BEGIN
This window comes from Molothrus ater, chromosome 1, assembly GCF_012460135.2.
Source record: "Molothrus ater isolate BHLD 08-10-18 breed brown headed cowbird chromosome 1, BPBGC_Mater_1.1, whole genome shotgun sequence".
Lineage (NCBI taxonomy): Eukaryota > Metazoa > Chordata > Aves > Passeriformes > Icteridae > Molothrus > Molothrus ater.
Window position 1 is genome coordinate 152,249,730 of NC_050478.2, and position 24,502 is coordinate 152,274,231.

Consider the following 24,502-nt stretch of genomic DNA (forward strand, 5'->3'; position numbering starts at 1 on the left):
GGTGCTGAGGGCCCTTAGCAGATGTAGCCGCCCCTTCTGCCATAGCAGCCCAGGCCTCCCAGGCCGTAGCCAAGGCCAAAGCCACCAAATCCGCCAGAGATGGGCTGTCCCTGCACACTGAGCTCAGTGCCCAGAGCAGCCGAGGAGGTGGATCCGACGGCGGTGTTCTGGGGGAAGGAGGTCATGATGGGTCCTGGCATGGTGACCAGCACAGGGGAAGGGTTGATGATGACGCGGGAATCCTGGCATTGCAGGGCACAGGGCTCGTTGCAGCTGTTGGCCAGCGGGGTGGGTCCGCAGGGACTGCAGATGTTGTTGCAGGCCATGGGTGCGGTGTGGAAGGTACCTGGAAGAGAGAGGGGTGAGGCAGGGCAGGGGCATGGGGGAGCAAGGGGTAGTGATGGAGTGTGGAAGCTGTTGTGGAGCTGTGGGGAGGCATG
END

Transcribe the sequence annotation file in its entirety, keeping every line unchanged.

This window comes from Molothrus ater, chromosome 1, assembly GCF_012460135.2.
Source record: "Molothrus ater isolate BHLD 08-10-18 breed brown headed cowbird chromosome 1, BPBGC_Mater_1.1, whole genome shotgun sequence".
Lineage (NCBI taxonomy): Eukaryota > Metazoa > Chordata > Aves > Passeriformes > Icteridae > Molothrus > Molothrus ater.
Window position 1 is genome coordinate 152,249,730 of NC_050478.2, and position 24,502 is coordinate 152,274,231.

Consider the following 24,502-nt stretch of genomic DNA (forward strand, 5'->3'; position numbering starts at 1 on the left):
GGTGCTGAGGGCCCTTAGCAGATGTAGCCGCCCCTTCTGCCATAGCAGCCCAGGCCTCCCAGGCCGTAGCCAAGGCCAAAGCCACCAAATCCGCCAGAGATGGGCTGTCCCTGCACACTGAGCTCAGTGCCCAGAGCAGCCGAGGAGGTGGATCCGACGGCGGTGTTCTGGGGGAAGGAGGTCATGATGGGTCCTGGCATGGTGACCAGCACAGGGGAAGGGTTGATGATGACGCGGGAATCCTGGCATTGCAGGGCACAGGGCTCGTTGCAGCTGTTGGCCAGCGGGGTGGGTCCGCAGGGACTGCAGATGTTGTTGCAGGCCATGGGTGCGGTGTGGAAGGTACCTGGAAGAGAGAGGGGTGAGGCAGGGCAGGGGCATGGGGGAGCAAGGGGTAGTGATGGAGTGTGGAAGCTGTTGTGGAGCTGTGGGGAGGCATG